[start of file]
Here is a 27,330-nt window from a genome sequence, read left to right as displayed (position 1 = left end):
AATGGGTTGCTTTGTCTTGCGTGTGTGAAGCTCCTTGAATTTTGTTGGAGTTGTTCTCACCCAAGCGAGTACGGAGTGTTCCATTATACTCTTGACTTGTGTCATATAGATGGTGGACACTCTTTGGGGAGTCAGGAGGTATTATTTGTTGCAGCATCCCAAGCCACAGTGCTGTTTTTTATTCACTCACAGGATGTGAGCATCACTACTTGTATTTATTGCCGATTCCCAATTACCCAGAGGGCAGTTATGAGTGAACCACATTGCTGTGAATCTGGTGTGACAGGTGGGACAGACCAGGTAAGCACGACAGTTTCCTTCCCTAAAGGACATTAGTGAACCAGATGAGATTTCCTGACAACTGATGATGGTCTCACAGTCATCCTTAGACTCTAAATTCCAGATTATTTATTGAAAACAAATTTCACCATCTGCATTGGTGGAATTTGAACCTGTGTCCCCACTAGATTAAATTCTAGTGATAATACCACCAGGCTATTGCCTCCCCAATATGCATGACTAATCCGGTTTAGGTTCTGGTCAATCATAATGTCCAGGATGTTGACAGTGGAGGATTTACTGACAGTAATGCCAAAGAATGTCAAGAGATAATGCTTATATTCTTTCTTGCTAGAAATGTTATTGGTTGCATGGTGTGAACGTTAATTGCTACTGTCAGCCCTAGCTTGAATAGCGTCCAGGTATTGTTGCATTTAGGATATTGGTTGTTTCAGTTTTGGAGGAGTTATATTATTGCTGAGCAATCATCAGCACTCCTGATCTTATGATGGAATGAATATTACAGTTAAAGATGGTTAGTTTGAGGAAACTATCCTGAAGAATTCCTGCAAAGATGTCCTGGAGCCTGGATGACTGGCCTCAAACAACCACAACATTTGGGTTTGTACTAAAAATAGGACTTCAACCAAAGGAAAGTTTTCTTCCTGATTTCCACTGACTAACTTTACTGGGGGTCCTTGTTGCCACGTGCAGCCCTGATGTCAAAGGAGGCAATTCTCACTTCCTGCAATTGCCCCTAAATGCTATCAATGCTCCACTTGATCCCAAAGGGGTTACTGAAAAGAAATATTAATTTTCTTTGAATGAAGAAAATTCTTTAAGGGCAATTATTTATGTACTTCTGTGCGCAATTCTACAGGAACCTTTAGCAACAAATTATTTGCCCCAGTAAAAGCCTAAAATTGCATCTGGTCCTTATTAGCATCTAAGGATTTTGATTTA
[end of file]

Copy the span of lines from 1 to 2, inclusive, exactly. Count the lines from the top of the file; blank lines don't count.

Here is a 27,330-nt window from a genome sequence, read left to right as displayed (position 1 = left end):
AATGGGTTGCTTTGTCTTGCGTGTGTGAAGCTCCTTGAATTTTGTTGGAGTTGTTCTCACCCAAGCGAGTACGGAGTGTTCCATTATACTCTTGACTTGTGTCATATAGATGGTGGACACTCTTTGGGGAGTCAGGAGGTATTATTTGTTGCAGCATCCCAAGCCACAGTGCTGTTTTTTATTCACTCACAGGATGTGAGCATCACTACTTGTATTTATTGCCGATTCCCAATTACCCAGAGGGCAGTTATGAGTGAACCACATTGCTGTGAATCTGGTGTGACAGGTGGGACAGACCAGGTAAGCACGACAGTTTCCTTCCCTAAAGGACATTAGTGAACCAGATGAGATTTCCTGACAACTGATGATGGTCTCACAGTCATCCTTAGACTCTAAATTCCAGATTATTTATTGAAAACAAATTTCACCATCTGCATTGGTGGAATTTGAACCTGTGTCCCCACTAGATTAAATTCTAGTGATAATACCACCAGGCTATTGCCTCCCCAATATGCATGACTAATCCGGTTTAGGTTCTGGTCAATCATAATGTCCAGGATGTTGACAGTGGAGGATTTACTGACAGTAATGCCAAAGAATGTCAAGAGATAATGCTTATATTCTTTCTTGCTAGAAATGTTATTGGTTGCATGGTGTGAACGTTAATTGCTACTGTCAGCCCTAGCTTGAATAGCGTCCAGGTATTGTTGCATTTAGGATATTGGTTGTTTCAGTTTTGGAGGAGTTATATTATTGCTGAGCAATCATCAGCACTCCTGATCTTATGATGGAATGAATATTACAGTTAAAGATGGTTAGTTTGAGGAAACTATCCTGAAGAATTCCTGCAAAGATGTCCTGGAGCCTGGATGACTGGCCTCAAACAACCACAACATTTGGGTTTGTACTAAAAATAGGACTTCAACCAAAGGAAAGTTTTCTTCCTGATTTCCACTGACTAACTTTACTGGGGGTCCTTGTTGCCACGTGCAGCCCTGATGTCAAAGGAGGCAATTCTCACTTCCTGCAATTGCCCCTAAATGCTATCAATGCTCCACTTGATCCCAAAGGGGTTACTGAAAAGAAATATTAATTTTCTTTGAATGAAGAAAATTCTTTAAGGGCAATTATTTATGTACTTCTGTGCGCAATTCTACAGGAACCTTTAGCAACAAATTATTTGCCCCAGTAAAAGCCTAAAATTGCATCTGGTCCTTATTAGCATCTAAGGATTTTGATTTA